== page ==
Barcelona Sagrada Familia
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La Sagrada Família is a massive Roman Catholic basilica under construction in Barcelona, Catalonia, Spain. Construction began in 1882 and its formal title is Temple Expiatori de la Sagrada Família. Antoni Gaudí worked on the project for over 40 years, devoting the last 15 years of his life entirely to this endeavour. On the subject of the extremely long construction period, Gaudí is said to have joked, "My client is not in a hurry." After Gaudí's death in 1926, work continued under the direction of Domènech Sugranyes until interrupted by the Spanish Civil War in 1935.
Parts of the unfinished building and Gaudí's models and workshop were destroyed during the war by Catalan anarchists. The design, as now being constructed, is based both on reconstructed versions of the lost plans and on modern adaptations. Since 1940 the architects Francesc Quintana, Isidre Puig Boada, Lluís Bonet i Gari and Francesc Cardoner have carried on the work. The current director and son of Lluís Bonet, Jordi Bonet i Armengol, has been introducing computers into the design and construction process since the 1980s. Mark Burry of New Zealand serves as Executive Architect and Researcher. Sculptures by J. Busquets, Etsuro Sotoo and the controversial Josep Subirachs decorate the fantastical façades.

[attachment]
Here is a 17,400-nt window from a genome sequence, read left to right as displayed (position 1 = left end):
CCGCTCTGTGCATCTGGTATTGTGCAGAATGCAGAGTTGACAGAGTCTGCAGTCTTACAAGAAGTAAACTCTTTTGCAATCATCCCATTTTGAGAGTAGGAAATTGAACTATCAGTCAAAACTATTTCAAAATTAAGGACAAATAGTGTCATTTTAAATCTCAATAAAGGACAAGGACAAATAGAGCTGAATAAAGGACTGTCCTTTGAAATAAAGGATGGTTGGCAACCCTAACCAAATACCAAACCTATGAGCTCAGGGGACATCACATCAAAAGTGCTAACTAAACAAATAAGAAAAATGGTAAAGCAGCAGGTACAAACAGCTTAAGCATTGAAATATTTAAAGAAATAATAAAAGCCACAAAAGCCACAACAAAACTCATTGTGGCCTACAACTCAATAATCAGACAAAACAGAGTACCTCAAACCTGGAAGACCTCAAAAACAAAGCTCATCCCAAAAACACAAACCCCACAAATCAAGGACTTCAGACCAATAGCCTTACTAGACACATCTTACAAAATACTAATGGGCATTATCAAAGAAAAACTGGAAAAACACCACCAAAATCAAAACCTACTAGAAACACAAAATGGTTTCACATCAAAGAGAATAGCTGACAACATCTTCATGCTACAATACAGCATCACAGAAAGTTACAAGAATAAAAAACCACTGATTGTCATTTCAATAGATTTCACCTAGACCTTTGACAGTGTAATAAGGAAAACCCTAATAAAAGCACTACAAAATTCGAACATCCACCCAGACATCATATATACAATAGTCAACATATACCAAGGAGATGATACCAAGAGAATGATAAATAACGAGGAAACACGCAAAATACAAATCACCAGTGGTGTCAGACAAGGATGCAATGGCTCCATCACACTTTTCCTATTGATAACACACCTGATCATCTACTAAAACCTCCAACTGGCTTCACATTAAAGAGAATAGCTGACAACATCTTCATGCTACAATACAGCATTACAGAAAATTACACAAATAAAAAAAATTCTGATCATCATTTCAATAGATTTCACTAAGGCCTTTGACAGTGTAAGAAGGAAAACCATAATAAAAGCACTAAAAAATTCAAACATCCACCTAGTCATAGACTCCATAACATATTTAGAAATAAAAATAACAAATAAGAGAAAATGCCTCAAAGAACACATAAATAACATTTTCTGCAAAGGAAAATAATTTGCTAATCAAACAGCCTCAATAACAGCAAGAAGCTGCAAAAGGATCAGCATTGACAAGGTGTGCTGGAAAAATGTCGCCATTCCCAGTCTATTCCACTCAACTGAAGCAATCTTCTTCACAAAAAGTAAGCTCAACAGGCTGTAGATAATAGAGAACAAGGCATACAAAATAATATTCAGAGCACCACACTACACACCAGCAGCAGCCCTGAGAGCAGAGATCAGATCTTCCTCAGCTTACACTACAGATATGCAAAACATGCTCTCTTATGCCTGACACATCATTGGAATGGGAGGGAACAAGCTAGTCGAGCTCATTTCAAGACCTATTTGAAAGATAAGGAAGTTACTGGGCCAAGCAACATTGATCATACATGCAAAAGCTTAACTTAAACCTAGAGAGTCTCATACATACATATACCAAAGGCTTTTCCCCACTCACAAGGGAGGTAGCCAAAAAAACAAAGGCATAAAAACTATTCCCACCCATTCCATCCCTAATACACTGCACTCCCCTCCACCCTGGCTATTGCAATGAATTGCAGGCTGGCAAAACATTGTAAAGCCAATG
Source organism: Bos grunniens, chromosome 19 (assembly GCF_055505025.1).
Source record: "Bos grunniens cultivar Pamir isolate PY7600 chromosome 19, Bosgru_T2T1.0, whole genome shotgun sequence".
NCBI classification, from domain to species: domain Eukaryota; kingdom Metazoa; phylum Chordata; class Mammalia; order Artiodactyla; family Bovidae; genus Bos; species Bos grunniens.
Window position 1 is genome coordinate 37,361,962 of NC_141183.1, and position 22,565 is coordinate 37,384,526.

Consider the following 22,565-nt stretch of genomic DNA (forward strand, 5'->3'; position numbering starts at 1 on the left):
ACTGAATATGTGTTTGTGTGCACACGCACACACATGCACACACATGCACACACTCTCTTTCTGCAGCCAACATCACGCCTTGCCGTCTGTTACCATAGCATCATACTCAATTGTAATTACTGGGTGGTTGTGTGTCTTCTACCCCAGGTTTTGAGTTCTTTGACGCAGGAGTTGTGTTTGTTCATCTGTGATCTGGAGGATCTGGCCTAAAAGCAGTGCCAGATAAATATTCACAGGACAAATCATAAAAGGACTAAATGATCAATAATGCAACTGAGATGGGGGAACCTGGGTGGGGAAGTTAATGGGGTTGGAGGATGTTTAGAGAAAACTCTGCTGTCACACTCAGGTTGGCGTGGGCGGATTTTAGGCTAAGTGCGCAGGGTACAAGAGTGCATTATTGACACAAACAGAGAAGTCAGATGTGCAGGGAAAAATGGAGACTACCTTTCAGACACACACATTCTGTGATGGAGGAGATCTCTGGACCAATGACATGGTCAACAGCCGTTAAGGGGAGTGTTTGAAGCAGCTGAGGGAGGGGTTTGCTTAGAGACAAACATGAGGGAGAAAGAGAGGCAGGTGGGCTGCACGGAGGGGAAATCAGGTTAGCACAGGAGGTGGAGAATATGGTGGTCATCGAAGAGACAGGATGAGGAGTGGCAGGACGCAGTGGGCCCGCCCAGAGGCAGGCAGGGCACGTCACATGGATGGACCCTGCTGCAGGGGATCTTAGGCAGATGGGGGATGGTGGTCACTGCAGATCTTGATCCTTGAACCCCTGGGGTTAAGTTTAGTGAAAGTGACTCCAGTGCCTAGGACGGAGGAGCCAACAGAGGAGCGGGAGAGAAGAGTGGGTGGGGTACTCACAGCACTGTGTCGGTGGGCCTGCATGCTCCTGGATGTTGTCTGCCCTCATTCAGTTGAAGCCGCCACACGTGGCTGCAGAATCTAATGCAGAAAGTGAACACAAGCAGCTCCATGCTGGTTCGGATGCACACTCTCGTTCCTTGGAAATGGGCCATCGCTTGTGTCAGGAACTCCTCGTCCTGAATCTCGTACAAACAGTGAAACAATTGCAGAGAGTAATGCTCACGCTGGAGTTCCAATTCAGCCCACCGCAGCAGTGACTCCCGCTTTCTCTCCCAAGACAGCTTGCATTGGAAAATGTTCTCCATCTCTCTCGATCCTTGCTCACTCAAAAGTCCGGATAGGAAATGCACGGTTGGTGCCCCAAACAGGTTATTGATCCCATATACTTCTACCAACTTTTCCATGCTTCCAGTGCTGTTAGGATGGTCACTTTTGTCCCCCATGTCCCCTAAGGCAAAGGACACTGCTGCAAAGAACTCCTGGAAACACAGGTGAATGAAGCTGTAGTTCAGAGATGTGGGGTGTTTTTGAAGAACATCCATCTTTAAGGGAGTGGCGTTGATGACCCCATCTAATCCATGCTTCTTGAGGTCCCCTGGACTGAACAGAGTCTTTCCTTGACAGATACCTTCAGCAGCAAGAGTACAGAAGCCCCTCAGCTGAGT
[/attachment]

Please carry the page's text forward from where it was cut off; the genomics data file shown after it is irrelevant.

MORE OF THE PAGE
According to the newspaper El Periódico de Catalunya, 2.26 million people visited the partially built basilica in 2004, making it one of the most popular attractions in Spain. The central nave vaulting was completed in 2000 and the main tasks since then have been the construction of the transept vaults and apse. Current work (2006) concentrates on the crossing and supporting structure for the main tower of Jesus Christ as well as the southern enclosure of the central nave which will become the Glory façade.
Recently, the Ministry of Public Works of Spain (Ministerio de Fomento in Spanish), has projected the construction of a tunnel for the high speed train just under where the principal façade of the temple has to be built. Although the ministry affirms that the project has no risk, the engineers and architects of the temple disagree as there are no guarantees that the tunnel will not affect the stability of the building.
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